Notebook: December 20, 1995
Federal Budget Cuts May Sting
$4 Million Deficit Projected for 1996
Olmec Artifacts at Art Museum
New Austerity Threatens Support for Research and Student Aid
As the congress and President battle over balancing the budget in seven years and appropriating funds for fiscal year 1996, Princeton is bracing for cuts it may see in federal support for research and student aid. How many federal dollars Princeton can expect this year and in the years to come remained uncertain in mid-November as Congress enacted its second continuing resolution, a temporary bill to fund the government through December 15.
As of November 20, only six of the 13 regular appropriations bills had been enacted; only one of these six-for energy and water projects, including the Princeton Plasma Physics Lab-directly affects Princeton. The energy bill, signed November 13, provides $244 million for fusion-energy research, a 34 percent decrease from last year's $368 million. The PPPL, which last year received $87 million, is likely to receive about $66 million this year, said Robert K. Durkee '69, the vice-president for public affairs. In September the PPPL laid off about a third of its staff, more than 200 people, in anticipation of the severe budget cut.
Because most of the appropriations bills that fund research and student aid at Princeton are stuck in the legislative process, it's difficult to determine how Princeton will fare. Nevertheless, through looking at the present Senate and House bills, Princeton can estimate what it's likely to receive in federal dollars this year.
The budget eventually approved will probably include a cut of 40 percent in programs that support research in the humanities and arts in addition to the 34 percent cut in fusion-energy research. But some agencies on which Princeton depends-in particular the National Institutes of Health and the National Science Foundation-will likely be funded at close to FY95 levels, as will programs supporting student aid, said Durkee. But if inflation is taken into account, that will still mean a loss in real terms.
Associate Provost Allen J. Sinisgalli estimates that federal support for research at Princeton, excluding PPPL, could decline 4 to 5 percent this year, with more significant reductions possible in the years ahead. Excluding funding for PPPL, last year the university received $67.5 million in federal support for research. The university's total budget for sponsored research was $86.4 million.
Although in the short term Princeton may fare reasonably well, said Durkee, the seven-year budget resolution that Congress adopted earlier this year suggests that Princeton over the next several years will face more significant reductions, particularly in support for research and student aid. "After you account for inflation, support for research could decline in real terms by about one third," he said. For people whose research is supported by federal funds, he added, "the worst is yet to come."
The worst already came for the PPPL, which is funded almost entirely through the Department of Energy. The anticipated $66 million for FY96, said Durkee, will allow "some operation" of the Tokamak Fusion Test Reactor, which has produced the most power ever in a fusion-energy experiment. This level of funding will also enable PPPL researchers to work on designs for the next-generation reactor.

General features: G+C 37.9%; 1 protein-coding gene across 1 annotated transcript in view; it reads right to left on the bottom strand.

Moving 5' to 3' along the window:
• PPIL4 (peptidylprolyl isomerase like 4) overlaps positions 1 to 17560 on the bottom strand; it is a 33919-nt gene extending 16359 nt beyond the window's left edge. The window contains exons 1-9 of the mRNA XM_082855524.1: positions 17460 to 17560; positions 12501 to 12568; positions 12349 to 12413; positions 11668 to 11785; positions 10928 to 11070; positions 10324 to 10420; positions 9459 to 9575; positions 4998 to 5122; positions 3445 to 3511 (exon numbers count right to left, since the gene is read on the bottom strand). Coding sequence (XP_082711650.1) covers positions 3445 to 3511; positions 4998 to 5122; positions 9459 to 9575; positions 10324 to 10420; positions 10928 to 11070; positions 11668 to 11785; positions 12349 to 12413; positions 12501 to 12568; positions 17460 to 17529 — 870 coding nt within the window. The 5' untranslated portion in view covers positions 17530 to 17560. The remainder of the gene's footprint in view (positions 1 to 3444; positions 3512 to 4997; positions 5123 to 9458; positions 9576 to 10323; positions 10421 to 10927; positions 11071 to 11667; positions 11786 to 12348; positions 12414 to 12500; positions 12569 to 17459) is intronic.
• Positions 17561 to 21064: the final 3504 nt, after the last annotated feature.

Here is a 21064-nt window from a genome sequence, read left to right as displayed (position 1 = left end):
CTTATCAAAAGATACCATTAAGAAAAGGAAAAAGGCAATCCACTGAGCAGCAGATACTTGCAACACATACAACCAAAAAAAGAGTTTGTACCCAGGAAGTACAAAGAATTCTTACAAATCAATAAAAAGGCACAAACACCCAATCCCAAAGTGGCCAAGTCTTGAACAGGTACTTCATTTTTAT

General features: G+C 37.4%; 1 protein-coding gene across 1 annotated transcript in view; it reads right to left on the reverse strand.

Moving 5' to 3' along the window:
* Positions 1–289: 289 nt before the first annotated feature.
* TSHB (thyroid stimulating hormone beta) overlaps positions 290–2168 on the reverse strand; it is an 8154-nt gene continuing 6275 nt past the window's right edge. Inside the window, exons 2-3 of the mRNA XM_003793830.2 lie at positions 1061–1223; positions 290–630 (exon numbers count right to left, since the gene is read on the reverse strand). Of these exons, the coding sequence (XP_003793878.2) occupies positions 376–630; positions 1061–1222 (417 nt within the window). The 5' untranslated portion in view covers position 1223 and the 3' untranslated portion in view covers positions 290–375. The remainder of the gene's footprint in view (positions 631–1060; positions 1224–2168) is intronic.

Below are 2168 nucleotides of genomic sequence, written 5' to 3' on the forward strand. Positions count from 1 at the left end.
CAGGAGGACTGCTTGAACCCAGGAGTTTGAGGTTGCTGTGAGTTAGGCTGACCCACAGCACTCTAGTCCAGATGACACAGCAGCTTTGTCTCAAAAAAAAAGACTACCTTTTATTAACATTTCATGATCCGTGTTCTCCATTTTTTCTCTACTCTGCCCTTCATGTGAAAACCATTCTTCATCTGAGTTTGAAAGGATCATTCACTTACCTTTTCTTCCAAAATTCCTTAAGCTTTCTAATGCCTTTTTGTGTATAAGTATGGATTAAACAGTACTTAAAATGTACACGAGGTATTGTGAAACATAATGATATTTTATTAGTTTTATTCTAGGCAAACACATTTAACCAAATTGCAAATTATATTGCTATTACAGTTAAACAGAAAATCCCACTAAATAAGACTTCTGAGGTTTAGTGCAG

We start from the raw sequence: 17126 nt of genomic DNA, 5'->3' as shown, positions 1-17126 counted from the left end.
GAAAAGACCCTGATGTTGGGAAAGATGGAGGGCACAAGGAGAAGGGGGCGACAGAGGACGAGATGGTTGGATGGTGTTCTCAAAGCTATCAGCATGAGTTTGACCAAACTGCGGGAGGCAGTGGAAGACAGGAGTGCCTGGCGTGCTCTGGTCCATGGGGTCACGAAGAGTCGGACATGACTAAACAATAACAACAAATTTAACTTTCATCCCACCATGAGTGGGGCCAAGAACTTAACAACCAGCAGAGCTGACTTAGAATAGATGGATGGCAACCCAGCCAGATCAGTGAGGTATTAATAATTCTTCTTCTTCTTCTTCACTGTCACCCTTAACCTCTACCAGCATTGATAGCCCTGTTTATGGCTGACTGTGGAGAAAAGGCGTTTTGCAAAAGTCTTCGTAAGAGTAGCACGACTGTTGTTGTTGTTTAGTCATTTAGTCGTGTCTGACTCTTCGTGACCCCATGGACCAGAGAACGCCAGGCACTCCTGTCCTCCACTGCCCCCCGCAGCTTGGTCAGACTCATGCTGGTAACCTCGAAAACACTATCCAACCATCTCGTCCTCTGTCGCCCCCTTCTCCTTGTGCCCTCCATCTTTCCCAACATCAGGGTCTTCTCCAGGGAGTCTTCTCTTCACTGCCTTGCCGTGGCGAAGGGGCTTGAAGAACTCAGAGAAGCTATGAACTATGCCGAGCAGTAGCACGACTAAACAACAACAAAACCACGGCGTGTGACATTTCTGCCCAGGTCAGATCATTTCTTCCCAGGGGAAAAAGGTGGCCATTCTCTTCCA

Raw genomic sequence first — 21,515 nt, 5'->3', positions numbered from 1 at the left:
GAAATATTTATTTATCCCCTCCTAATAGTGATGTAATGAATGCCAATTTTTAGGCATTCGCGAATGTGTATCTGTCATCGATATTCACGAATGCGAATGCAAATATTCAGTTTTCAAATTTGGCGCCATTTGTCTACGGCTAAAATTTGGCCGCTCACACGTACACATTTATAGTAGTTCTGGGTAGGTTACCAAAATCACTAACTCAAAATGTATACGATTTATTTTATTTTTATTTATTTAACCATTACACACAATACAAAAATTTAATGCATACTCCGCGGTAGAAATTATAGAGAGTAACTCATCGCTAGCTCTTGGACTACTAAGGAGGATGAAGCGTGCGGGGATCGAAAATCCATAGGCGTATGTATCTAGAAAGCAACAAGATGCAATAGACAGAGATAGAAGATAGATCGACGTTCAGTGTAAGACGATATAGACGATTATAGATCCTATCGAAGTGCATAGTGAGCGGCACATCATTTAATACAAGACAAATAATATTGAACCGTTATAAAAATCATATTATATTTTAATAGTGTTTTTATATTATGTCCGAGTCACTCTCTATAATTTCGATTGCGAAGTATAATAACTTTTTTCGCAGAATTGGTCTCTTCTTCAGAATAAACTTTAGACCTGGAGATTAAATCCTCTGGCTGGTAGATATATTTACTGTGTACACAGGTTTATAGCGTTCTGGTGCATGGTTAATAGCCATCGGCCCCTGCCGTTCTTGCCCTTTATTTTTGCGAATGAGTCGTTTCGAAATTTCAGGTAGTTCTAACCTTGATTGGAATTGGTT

In anticipation of possible cutbacks in the years ahead, federal agencies that fund research may begin to scale back their commitments now. Princeton is already seeing the result of that in support for graduate students, said Durkee, and "some departments, particularly in the sciences, are scaling back on the number of graduate students they are admitting because they don't know what the future will bring." About one fifth of the university's support for graduate students comes from federal grants.
Princeton wants to sustain the size of the graduate school, said Durkee. "So if we do begin to see a significant decline in federal support for graduate students, we need to find new resources to help support them." The university has included $50 million for the financial support of graduate students in the table of needs of its new $750 million campaign.
Federal student-loan and student-aid programs will probably not be eliminated this year and will only decline slightly below current levels. But if the government adheres to the seven-year budget resolution, the cost to students for federal loans could increase significantly in the future, making it difficult for students and families to meet the costs of a Princeton education.
And if the government significantly cuts its student-aid budget, it may affect the university's ability to meet the full need of each student, said Durkee. Last year the government provided about $1.7 million of Princeton's $24 million scholarship budget. It would take a sizable endowment to make up that amount, said Durkee. How Princeton will respond to these possible situations is hard to assess now, he added.
Along with the battles over each appropriation bill, the federal government is addressing significant questions about the role and nature of government and about what kinds of investments the country wants to make, according to Durkee, who along with other Princeton administrators and trustees has been trying to educate members of Congress about the importance of funding basic research and student aid. "We really don't know where the large questions will come out," he said.